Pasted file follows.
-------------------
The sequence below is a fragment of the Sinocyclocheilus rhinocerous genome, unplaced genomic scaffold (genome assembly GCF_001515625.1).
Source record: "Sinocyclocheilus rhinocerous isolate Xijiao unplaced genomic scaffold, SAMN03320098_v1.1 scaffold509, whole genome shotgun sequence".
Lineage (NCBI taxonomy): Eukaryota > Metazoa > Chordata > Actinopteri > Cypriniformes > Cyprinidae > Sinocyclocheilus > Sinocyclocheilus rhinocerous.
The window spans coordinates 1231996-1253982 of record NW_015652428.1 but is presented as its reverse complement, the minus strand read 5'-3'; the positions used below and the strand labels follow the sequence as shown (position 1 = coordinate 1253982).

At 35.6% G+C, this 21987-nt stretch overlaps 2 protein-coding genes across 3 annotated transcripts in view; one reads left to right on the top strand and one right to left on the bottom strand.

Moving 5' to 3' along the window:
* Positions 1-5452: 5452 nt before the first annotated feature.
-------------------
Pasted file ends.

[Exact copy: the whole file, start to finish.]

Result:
The sequence below is a fragment of the Sinocyclocheilus rhinocerous genome, unplaced genomic scaffold (genome assembly GCF_001515625.1).
Source record: "Sinocyclocheilus rhinocerous isolate Xijiao unplaced genomic scaffold, SAMN03320098_v1.1 scaffold509, whole genome shotgun sequence".
Lineage (NCBI taxonomy): Eukaryota > Metazoa > Chordata > Actinopteri > Cypriniformes > Cyprinidae > Sinocyclocheilus > Sinocyclocheilus rhinocerous.
The window spans coordinates 1231996-1253982 of record NW_015652428.1 but is presented as its reverse complement, the minus strand read 5'-3'; the positions used below and the strand labels follow the sequence as shown (position 1 = coordinate 1253982).

At 35.6% G+C, this 21987-nt stretch overlaps 2 protein-coding genes across 3 annotated transcripts in view; one reads left to right on the top strand and one right to left on the bottom strand.

Moving 5' to 3' along the window:
* Positions 1-5452: 5452 nt before the first annotated feature.